Should disciplinary action be taken to address sickness absence?Posted in : HR Updates on 8 November 2017
I was intrigued to read advice given in November 2017's edition of People Management in relation to an absence policy that doesn't work. In the question and answer section, the reader referred to their absence policy which stated that a disciplinary investigation is triggered by four instances of short-term absence in quick succession but that managers were finding it hard to decide if team members were genuinely ill. The advice given described such an approach as being outdated and likely regarded as punitive by the managers implementing the policy. The recommendation was that absence management should be supportive without the threat of disciplinary action. This was regarded as a barrier to meaningful conversations taking place about the real reasons for absence, prohibiting employees to ask for help where needed.
The guidance made me reflect on my experience of both developing and implementing sickness absence policies. In all cases, such policies were supported by the organisational disciplinary policy which was triggered by a specified number of spells of sickness and/or total of number of days absence in a given period. Granted, the policies also included additional supportive measures such as back-to-work meetings and the use of Occupational Health and Employee Assistance Programmes but the reference in the article to use of the disciplinary policy in a negative context has made me question its use.
Clearly pretending to be ill when you're not will likely lead to disciplinary action but surely even if sickness is genuine and certified an employer can still take disciplinary action where sickness levels are high as long as they follow a fair and consistent process? Further research into the topic has warned how such approaches are automatic and rarely take account of individual circumstances.
We are all too aware of the impact of absence on the workplace in terms of financial implications such as the payment of occupational and statutory sick pay as well as having to employ temporary staff to cover workloads. In turn, spreading duties around the team can increase the risk of mistakes while staff can feel resentment and reduced morale at having to cover for colleagues who are off sick. So clearly it makes good business sense to have a robust absence management system in place but if we're considering ditching the use of disciplinary action, what can take its place?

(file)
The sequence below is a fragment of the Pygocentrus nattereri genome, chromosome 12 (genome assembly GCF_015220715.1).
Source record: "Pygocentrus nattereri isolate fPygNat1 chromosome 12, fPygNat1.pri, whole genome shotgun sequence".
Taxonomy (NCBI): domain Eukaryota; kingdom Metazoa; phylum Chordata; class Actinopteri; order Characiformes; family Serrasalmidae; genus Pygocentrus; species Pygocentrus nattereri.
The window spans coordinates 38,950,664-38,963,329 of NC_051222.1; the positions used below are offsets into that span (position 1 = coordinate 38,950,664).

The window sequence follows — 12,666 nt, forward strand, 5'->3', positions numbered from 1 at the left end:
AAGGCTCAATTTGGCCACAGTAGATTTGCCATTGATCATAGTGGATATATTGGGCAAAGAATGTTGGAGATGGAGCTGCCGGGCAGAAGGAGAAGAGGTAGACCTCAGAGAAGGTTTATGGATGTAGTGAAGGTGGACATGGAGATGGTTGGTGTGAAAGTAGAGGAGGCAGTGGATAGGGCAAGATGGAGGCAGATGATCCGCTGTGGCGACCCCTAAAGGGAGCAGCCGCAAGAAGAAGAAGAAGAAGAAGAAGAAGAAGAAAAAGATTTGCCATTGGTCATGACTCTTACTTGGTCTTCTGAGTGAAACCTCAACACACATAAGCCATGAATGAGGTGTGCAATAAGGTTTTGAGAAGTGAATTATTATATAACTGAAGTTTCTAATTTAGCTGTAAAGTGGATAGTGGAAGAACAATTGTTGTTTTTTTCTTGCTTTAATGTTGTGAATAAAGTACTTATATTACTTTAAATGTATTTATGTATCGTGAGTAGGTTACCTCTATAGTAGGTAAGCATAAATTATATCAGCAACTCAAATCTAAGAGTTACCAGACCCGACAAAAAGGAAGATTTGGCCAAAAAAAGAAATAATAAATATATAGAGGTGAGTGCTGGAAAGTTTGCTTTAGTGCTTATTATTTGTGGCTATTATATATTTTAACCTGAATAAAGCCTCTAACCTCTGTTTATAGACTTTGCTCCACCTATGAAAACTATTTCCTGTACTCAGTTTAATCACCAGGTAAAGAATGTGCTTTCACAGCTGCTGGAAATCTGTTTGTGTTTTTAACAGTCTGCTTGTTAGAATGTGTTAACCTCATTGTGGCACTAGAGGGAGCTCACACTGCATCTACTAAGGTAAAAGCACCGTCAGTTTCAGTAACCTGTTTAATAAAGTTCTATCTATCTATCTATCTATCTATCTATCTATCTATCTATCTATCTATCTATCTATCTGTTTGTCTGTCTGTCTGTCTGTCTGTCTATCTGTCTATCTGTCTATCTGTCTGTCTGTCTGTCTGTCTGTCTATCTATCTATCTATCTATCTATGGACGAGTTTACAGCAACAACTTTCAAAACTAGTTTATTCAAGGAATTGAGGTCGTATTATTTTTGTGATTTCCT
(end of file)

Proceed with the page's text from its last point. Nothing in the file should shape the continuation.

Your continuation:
Some employers make use of attendance incentives to encourage higher attendance levels and discourage unnecessary absence. These may be financial rewards or allowing staff an extra day's leave for 100% attendance. Similarly, other employers have factored in absence levels when determining annual or monthly bonuses or have set fixed salary levels so that full salary is only paid to those employees who attain a specified level of attendance. When considering such approaches, I would recommend careful consideration of how these sit with our obligations under the Disability Discrimination Act to ensure the approach does not negatively impact any employees with disabilities.
Other initiatives to improve attendance levels include promoting a culture which encourages meaningful and honest conversations with staff regarding their absence. These may take place during back to work meetings but equally discussions can take place with staff during welfare visits for long-term absences whilst they are still off. Regular reviews should be held with employees who subsequently return to work to discuss progress, the support needed and any problems faced.
Some employers agree on reduced duties within the employee's capabilities, similar to that of a phased return but being a more tailored approach. Preventative initiatives such as promoting both physical and mental well-being along with flexible and home working are known to reduce the likelihood of sickness absence as well as the use of Employee Assistance Programmes which can provide support to both present and absent staff. Indeed in England, Wales and Scotland the 'Fit for Work' services provide support to employers, employees and GPs in managing a return to work.
According to CITYA.M., employees in the US often do not have an annual sick leave allocation but rather are granted a certain number of 'personal days' which can be used for sickness. Interestingly the US report lower levels of intermittent absence than their UK counterparts.
Regardless of whether or not we are an advocate of using the disciplinary process in conjunction with the absence policy, I think we are all in no doubt that reducing absence, and ideally preventing it in the first place is something we strive for in our organisations. In my opinion, an open culture where employees have a voice and are listened to during frequent one-to-ones with their manager is the golden ticket to a great working environment.
Page 57 PM Magazine Nov 2017
More on Sickness & Absence
- Returning to work from long-term sick leave
- Contacting bereaved employees – how do I handle it?
- NI Employment Law - 12 things we've learned this quarter (Q1 2019)
- What happens to employee benefits during long-term sickness?
- An employee is on long-term sickness absence and has exhausted their entitlement to statutory sick pay, what payment should they receive in respect of their notice period if they are dismissed?
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